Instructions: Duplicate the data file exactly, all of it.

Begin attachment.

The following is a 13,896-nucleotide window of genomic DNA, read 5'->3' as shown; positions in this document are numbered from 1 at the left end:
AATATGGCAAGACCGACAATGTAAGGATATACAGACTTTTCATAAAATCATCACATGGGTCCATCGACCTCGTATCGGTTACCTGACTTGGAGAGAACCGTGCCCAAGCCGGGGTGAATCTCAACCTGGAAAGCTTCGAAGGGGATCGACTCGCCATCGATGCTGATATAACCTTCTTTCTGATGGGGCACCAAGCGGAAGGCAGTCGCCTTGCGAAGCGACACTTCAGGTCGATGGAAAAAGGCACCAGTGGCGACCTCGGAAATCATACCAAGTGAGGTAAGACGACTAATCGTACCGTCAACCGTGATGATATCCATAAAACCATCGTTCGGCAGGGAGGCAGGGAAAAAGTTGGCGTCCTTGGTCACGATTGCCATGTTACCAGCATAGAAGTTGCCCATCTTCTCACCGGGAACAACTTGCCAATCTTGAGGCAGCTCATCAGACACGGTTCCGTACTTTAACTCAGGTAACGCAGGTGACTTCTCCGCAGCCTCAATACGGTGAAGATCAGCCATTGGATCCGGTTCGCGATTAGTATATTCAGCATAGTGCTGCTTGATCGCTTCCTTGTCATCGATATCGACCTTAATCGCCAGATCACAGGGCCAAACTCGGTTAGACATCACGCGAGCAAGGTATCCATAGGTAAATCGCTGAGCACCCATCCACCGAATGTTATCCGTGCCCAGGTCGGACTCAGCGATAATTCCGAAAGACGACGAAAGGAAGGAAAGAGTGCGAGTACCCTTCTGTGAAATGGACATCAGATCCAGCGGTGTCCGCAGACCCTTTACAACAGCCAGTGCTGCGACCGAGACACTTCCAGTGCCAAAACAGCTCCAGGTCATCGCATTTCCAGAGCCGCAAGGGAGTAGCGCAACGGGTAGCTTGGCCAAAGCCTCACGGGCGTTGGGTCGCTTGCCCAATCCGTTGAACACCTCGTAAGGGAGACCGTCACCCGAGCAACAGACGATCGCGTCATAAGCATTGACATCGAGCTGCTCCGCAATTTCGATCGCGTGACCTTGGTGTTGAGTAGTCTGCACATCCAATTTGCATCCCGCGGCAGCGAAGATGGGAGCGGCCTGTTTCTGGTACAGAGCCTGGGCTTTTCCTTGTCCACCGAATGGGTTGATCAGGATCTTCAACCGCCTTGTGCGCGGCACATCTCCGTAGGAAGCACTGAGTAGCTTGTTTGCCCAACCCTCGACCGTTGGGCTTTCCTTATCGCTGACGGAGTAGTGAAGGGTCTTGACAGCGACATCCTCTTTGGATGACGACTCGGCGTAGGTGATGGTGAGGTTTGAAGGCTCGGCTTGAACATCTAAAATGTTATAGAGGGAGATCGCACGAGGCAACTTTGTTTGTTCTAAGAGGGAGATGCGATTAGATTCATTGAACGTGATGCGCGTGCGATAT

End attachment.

The following is a 13,896-nucleotide window of genomic DNA, read 5'->3' as shown; positions in this document are numbered from 1 at the left end:
AATATGGCAAGACCGACAATGTAAGGATATACAGACTTTTCATAAAATCATCACATGGGTCCATCGACCTCGTATCGGTTACCTGACTTGGAGAGAACCGTGCCCAAGCCGGGGTGAATCTCAACCTGGAAAGCTTCGAAGGGGATCGACTCGCCATCGATGCTGATATAACCTTCTTTCTGATGGGGCACCAAGCGGAAGGCAGTCGCCTTGCGAAGCGACACTTCAGGTCGATGGAAAAAGGCACCAGTGGCGACCTCGGAAATCATACCAAGTGAGGTAAGACGACTAATCGTACCGTCAACCGTGATGATATCCATAAAACCATCGTTCGGCAGGGAGGCAGGGAAAAAGTTGGCGTCCTTGGTCACGATTGCCATGTTACCAGCATAGAAGTTGCCCATCTTCTCACCGGGAACAACTTGCCAATCTTGAGGCAGCTCATCAGACACGGTTCCGTACTTTAACTCAGGTAACGCAGGTGACTTCTCCGCAGCCTCAATACGGTGAAGATCAGCCATTGGATCCGGTTCGCGATTAGTATATTCAGCATAGTGCTGCTTGATCGCTTCCTTGTCATCGATATCGACCTTAATCGCCAGATCACAGGGCCAAACTCGGTTAGACATCACGCGAGCAAGGTATCCATAGGTAAATCGCTGAGCACCCATCCACCGAATGTTATCCGTGCCCAGGTCGGACTCAGCGATAATTCCGAAAGACGACGAAAGGAAGGAAAGAGTGCGAGTACCCTTCTGTGAAATGGACATCAGATCCAGCGGTGTCCGCAGACCCTTTACAACAGCCAGTGCTGCGACCGAGACACTTCCAGTGCCAAAACAGCTCCAGGTCATCGCATTTCCAGAGCCGCAAGGGAGTAGCGCAACGGGTAGCTTGGCCAAAGCCTCACGGGCGTTGGGTCGCTTGCCCAATCCGTTGAACACCTCGTAAGGGAGACCGTCACCCGAGCAACAGACGATCGCGTCATAAGCATTGACATCGAGCTGCTCCGCAATTTCGATCGCGTGACCTTGGTGTTGAGTAGTCTGCACATCCAATTTGCATCCCGCGGCAGCGAAGATGGGAGCGGCCTGTTTCTGGTACAGAGCCTGGGCTTTTCCTTGTCCACCGAATGGGTTGATCAGGATCTTCAACCGCCTTGTGCGCGGCACATCTCCGTAGGAAGCACTGAGTAGCTTGTTTGCCCAACCCTCGACCGTTGGGCTTTCCTTATCGCTGACGGAGTAGTGAAGGGTCTTGACAGCGACATCCTCTTTGGATGACGACTCGGCGTAGGTGATGGTGAGGTTTGAAGGCTCGGCTTGAACATCTAAAATGTTATAGAGGGAGATCGCACGAGGCAACTTTGTTTGTTCTAAGAGGGAGATGCGATTAGATTCATTGAACGTGATGCGCGTGCGATAT